Explainer-Can France count on an ECB rescue if vote upsets markets?

By Francesco Canepa and Balazs Koranyi

SINTRA, Portugal (Reuters) – The European Central Bank has faced questions about whether it would shore up France’s rattled bond market ever since President Emmanuel Macron called a snap parliamentary election last month, raising the prospect of a far-right government.

Policymakers remain in no rush to act, also in light of calmer markets since the first round of voting handed Marine Le Pen’s far right National Rally fewer seats than expected. But the risk of an RN-led government after Sunday’s second round is far from averted.

Here is what Reuters found out about the ECB’s thinking at its annual Forum on Central Banking in Sintra, Portugal, after conversations with more than a dozen Governing Council members:


The ECB’s Transmission Protection Instrument (TPI) allows it to buy an unlimited number of bonds from a euro zone country that is suffering from a disorderly and unwarranted tightening in financing conditions.

The rise in the risk premium investors demand to hold French debt to a 12-year high of roughly 80 points a few weeks ago did not meet either condition, according to ECB chief economist Philip Lane, who described it as simple “repricing” in an interview with Reuters.

Another policymaker at the Sintra gathering said even a risk premium – gauged by the gap between French and benchmark German sovereign bond yields – of 100 basis points would not warrant action and another said the current spreads appear tight considering France’s high public debt.

In general, policymakers would need to see a big enough rise in yields as to hamper the transmission of the ECB’s interest rates to the economy.

“If we conclude that transmission is working that’s the end of it,” Irish central bank governor Gabriel Makhlouf told Reuters.

An ECB spokesperson declined to comment for this story.


That is subject to interpretation and a little divisive. TPI comes with a number of conditions for eligibility, including compliance with the European Union’s fiscal rules.

This may prove a problem for France, which is under an “excessive deficit procedure” by the European Commission, although ECB President Christine Lagarde has said this is just “an alternative condition”.

Most governors think the ECB should take its cue from Brussels and not come to France’s rescue until Paris has hatched out a deal with the Commission about reducing its deficit.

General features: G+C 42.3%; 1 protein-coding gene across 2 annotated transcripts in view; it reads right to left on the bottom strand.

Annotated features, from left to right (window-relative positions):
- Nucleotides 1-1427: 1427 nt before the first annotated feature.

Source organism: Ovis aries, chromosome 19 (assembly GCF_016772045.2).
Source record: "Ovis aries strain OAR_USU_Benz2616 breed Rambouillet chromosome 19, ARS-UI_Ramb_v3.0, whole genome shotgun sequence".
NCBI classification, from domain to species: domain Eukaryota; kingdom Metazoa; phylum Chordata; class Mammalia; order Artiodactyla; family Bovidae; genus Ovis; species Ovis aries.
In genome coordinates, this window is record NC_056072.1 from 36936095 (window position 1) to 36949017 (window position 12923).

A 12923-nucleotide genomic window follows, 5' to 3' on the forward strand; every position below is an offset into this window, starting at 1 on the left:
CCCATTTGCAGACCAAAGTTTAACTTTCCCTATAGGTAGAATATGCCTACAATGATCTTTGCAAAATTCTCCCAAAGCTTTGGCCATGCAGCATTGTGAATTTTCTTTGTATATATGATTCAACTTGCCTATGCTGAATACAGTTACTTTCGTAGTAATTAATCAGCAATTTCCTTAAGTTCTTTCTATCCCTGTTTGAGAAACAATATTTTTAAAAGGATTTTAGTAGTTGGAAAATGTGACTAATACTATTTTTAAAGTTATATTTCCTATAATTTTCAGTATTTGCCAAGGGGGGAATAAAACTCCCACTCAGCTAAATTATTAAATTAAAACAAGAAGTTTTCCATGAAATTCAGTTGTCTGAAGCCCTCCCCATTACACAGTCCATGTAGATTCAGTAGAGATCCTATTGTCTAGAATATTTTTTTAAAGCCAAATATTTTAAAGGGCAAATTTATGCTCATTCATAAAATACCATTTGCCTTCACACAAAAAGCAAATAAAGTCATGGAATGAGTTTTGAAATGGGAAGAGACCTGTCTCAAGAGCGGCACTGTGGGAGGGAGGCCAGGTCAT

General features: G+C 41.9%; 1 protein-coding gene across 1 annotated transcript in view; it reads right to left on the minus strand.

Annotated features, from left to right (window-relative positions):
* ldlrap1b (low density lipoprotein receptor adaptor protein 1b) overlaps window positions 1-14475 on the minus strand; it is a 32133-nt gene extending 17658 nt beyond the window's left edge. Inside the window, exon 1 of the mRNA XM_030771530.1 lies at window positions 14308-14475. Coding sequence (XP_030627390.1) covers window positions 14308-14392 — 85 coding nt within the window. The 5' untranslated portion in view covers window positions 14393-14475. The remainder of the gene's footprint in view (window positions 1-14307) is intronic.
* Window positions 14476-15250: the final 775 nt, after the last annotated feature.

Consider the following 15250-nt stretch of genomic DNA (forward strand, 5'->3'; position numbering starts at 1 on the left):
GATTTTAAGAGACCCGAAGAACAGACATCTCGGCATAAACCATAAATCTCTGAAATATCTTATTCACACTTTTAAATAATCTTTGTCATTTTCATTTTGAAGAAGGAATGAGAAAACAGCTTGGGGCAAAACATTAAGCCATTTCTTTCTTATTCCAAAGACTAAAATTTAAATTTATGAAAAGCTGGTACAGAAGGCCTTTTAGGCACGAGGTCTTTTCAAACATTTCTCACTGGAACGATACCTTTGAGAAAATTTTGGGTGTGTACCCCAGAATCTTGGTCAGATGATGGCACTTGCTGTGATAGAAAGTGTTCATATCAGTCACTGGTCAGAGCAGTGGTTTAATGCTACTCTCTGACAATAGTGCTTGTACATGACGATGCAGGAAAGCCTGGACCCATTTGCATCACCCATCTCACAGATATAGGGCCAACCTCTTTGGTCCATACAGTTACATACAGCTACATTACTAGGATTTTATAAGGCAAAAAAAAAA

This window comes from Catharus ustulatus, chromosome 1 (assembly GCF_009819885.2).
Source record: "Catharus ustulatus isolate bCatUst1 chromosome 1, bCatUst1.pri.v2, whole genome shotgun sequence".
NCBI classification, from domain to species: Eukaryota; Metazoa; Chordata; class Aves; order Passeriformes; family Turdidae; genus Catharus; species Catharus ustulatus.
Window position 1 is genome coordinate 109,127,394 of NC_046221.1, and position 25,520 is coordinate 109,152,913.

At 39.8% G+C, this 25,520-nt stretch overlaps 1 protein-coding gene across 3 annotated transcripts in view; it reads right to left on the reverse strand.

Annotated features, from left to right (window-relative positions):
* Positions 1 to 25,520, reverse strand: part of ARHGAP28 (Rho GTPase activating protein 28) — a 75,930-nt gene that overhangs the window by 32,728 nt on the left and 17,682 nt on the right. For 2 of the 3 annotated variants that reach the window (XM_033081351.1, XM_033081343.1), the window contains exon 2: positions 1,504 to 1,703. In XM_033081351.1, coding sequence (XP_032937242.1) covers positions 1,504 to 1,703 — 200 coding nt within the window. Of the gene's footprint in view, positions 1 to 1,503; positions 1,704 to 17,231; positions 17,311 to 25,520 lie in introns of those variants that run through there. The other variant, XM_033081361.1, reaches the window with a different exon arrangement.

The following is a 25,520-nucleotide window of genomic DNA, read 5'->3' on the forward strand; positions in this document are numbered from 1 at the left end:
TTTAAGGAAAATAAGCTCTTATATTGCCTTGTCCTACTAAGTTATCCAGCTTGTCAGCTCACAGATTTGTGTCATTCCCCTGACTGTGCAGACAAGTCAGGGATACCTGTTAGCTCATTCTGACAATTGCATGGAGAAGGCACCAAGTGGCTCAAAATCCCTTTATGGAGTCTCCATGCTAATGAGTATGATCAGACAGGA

But a couple of them admitted that the ECB’s hand might be forced well before that process, which is likely to take months, is completed.

This would particularly be the case if the bond selloff in France spreads to other debt-laden countries such as Greece, Italy, Portugal and Greece.

“The European Central Bank has to do what it has to do,” Lagarde said during a panel discussion in Sintra. “Our mandate is price stability. Price stability is obviously relying on financial stability, and we are attentive to that.”


European central bankers have not started making plans for this doomsday scenario and still hope TPI will never be used.

Some envisaged the notion of a temporary intervention, in the spirit of the Bank of England’s short-lived foray in the gilt market during the mini-budget crisis of 2022.

Financial market participants speculate the ECB might buy bonds from countries other than France but central bankers found the notion of fighting a fire without tackling its source unconvincing.

Others were petrified at the prospect of buying massive amounts of bonds from multiple jurisdictions, which may drag the ECB back to the world of money printing it is trying to leave behind.

Fundamentally, policymakers want to avoid any commitment or hard rule so they can react as they see fit.

“I think it’s very important that we don’t give any signal to the market that we have some kind of automaticity, limits, or hard constraints in what we do,” Belgian governor Pierre Wunsch told Reuters. “The rule is that it must be unwarranted and disorderly. It will be a judgment call.”

(Reporting by Francesco Canepa; Editing by Emelia Sithole-Matarise)


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